Classic Movie: The Ten Commandments-Sephora Compares Biblical/Secular Values for Moses

After being banned from Egypt, Moses barely survives a devastating trek across the desert wilderness. He is rescued by a group of shepherd girls, daughters of Jethro, a Midianite priest. Just before their marriage, one of the girls, Sephora [Yvonne De Carlo] profoundly compares traditional and secular values for Moses [Charlton Heston]. Moses has just described an Egyptian woman looking “as beautiful as a jewel.”

shepherd

Sephora: “A jewel has brilliance, but gives no warmth.

  • Our hands are not so soft but they can serve.
  • Our bodies are not so white, but they are strong.
  • Our lips are not perfumed, but they speak the truth.
  • Love is not an art to us; it is life to us.
  • We are not dressed in gold and fine linen; strength and honor are our clothing.
  • Our tents are not the columned halls of Egypt, but our children play happily before them.
  • We can offer you little, but we offer all we have.”

Moses: “I have not little, Sephora; I have nothing.”

Sephora: “Nothing from some is more than gold from others.”

The conversation between Sephora (Greek form of Zipporah) and Moses just prior to their wedding is a clear contrast between:

  • traditional Biblical values, focusing on strong character and serving others (overcoming pride), and
  • secular values that recognize little significance in character and seeks to serve self (feeding pride and magnifying materialism).

Which would you marry? …the wealthy and materialistic, but shallow and self-centered Egyptian girl or the shepherd girl who understands the importance of virtue and strong character and is committed to a life of loving (serving) others.

  • Traditional Biblical values emerge from the wholeness of one’s soul as a conduit for God’s enduring love.
  • Evolution-rooted secular values, failing to recognize the reality of a spirit and limiting emotional considerations to Hedonistic highs/lows, emerge from primarily intellectual utilitarian considerations. The latter is a humanistic deification of man, based on the assumption that evolution has reached its highest current level in the human reasoning.

Which would you choose? “As for me and my house, we will serve the Lord.”

6 thoughts on “Classic Movie: The Ten Commandments-Sephora Compares Biblical/Secular Values for Moses

  1. Jamie

    Money sure is helpful, but I believe it is not the answer to all things. I believe if you marry for the money then your dependance shifts to that person rather than trusting in God for everything. Money tends to change peoples attitude. I saw this first hand at our family Christmas gathering.
    I attended a seminar in which Colin Powell spoke about how to become more successful in life, and he said remember to speak to everyone in your path including the parking attendant to the janitor and make a point to thank them for what they do. I will never forget that because it is true they make our day go smoother and they are no different than anyone else. People tend to let money define them and the truth is, it is only good while you are here. A bigger heart trumps a bigger wallet any day in my book.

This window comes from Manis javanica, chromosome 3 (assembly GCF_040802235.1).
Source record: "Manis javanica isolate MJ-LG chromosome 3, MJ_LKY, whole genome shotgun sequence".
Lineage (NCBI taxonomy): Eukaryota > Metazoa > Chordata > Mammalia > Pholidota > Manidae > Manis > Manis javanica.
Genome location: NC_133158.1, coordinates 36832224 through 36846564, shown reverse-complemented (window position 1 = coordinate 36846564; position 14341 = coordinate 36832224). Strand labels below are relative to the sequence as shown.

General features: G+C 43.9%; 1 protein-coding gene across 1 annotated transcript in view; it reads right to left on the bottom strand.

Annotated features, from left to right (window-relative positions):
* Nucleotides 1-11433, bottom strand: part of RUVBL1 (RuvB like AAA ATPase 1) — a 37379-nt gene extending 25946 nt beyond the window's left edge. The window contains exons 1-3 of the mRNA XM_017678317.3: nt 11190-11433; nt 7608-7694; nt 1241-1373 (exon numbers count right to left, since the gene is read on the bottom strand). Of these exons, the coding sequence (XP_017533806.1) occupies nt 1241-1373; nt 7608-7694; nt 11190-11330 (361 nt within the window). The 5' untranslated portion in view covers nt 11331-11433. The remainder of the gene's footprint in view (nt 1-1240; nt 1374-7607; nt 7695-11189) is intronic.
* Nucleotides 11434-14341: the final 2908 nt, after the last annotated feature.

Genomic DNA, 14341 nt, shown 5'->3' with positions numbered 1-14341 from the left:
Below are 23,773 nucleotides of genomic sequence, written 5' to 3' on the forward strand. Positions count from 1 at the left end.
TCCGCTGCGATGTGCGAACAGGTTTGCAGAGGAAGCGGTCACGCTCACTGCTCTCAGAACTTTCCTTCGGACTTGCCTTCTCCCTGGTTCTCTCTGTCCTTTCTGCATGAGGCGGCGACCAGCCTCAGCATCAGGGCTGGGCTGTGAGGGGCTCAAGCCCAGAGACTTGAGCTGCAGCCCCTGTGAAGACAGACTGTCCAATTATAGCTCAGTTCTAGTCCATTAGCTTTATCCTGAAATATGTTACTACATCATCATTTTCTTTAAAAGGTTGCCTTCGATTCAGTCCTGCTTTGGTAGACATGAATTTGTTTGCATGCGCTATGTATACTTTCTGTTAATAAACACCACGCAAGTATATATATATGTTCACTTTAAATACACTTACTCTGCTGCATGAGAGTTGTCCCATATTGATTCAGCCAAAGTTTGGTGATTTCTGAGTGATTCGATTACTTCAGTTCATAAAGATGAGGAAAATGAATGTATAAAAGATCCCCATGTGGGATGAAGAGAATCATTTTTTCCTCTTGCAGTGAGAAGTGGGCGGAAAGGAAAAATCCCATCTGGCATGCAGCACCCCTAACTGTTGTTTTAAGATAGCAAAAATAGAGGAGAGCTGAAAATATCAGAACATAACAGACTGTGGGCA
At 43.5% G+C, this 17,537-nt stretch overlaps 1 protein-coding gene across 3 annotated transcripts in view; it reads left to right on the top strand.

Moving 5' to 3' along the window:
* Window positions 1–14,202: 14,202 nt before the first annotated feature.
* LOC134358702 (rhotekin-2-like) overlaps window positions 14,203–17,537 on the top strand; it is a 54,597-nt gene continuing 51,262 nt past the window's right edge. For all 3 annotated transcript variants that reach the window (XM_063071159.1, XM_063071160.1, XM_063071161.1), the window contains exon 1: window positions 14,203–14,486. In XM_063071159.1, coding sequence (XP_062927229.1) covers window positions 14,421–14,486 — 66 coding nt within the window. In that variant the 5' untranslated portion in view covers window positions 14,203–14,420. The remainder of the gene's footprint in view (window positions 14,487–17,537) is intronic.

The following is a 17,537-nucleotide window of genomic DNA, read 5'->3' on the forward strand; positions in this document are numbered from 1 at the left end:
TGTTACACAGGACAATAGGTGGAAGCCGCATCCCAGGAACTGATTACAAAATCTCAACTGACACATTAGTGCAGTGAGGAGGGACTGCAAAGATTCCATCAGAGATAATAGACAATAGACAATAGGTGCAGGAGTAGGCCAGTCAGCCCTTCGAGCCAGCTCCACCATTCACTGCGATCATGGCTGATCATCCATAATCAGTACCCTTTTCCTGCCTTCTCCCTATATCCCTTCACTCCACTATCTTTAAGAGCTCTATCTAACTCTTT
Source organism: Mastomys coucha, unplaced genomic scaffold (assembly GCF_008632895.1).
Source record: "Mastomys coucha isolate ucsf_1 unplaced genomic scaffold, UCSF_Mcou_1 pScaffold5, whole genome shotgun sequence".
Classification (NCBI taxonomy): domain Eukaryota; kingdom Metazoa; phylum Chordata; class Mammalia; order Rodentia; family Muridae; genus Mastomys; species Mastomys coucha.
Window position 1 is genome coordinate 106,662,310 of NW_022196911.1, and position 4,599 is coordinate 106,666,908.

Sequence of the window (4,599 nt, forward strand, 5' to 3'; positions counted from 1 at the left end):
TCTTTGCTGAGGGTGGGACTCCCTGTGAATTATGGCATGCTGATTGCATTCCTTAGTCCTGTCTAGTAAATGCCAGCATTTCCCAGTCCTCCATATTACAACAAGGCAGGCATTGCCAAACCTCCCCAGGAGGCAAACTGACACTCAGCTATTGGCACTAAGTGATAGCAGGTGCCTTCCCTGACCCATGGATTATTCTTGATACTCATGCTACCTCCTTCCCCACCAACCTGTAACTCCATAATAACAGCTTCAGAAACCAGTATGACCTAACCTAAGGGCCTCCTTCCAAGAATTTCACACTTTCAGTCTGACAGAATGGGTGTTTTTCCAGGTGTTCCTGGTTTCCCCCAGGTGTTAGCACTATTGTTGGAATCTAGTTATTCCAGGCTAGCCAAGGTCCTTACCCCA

Liked by 2 people

  2. Interesting comments, Jamie. I agree with you that, “A bigger heart trumps a bigger wallet any day…” Many people on the national speaking circuit refer to success, primarily as material gain. Colin Powell may be an exception. There is nothing wrong with material success unless the drive to achieve it overshadows everything else in life. The problem with material success is that there is never enough and the excessive drive can and often does interfere with the development of interpersonal relationships, beginning with the family and working outwards.

    Perhaps a better definition of success is an overall satisfaction in life undergirded by a persistent joy. If so, an investment of time, talent, and treasure in meeting the needs of others has a far better return on the investment than does chasing material gain alone.

    Powell’s recommendation to say something positive to everyone “in your path including the parking attendant to the janitor” is a good one. The self-help motivational speakers typically talk of deliberately making yourself offer the greetings as a discipline–sort of gutting it out–until it becomes a habit. However, if you view the parking attendant, janitor, and everyone else as special creation by God, the greetings flow much more naturally and genuinely.

    A third definition of success is the achievement of clearly set goals. If so, the nonmaterial goals should clearly outnumber the material ones. The late Zig Ziglar was fond of saying, “You can have anything you want in life as long as you’re willing to help enough other people get what they want.” Notice his focus on others. Material gain simply becomes the byproduct of helping others. What do you think?

    Liked by 1 person

    1. This dialogue between Sephora and Moses slips by so quickly that many people miss it. The 1950s movie “The Ten Commandments” is clearly a classic. The Blu-Ray disc or a DVD played on a Blu-Ray player still displays crisp images in brilliant color. Director Cecil B. DeMille’s stated intent was to make a movie as close to the Biblical story as possible. It’s worth at least and annual view by everyone.

      Liked by 2 people

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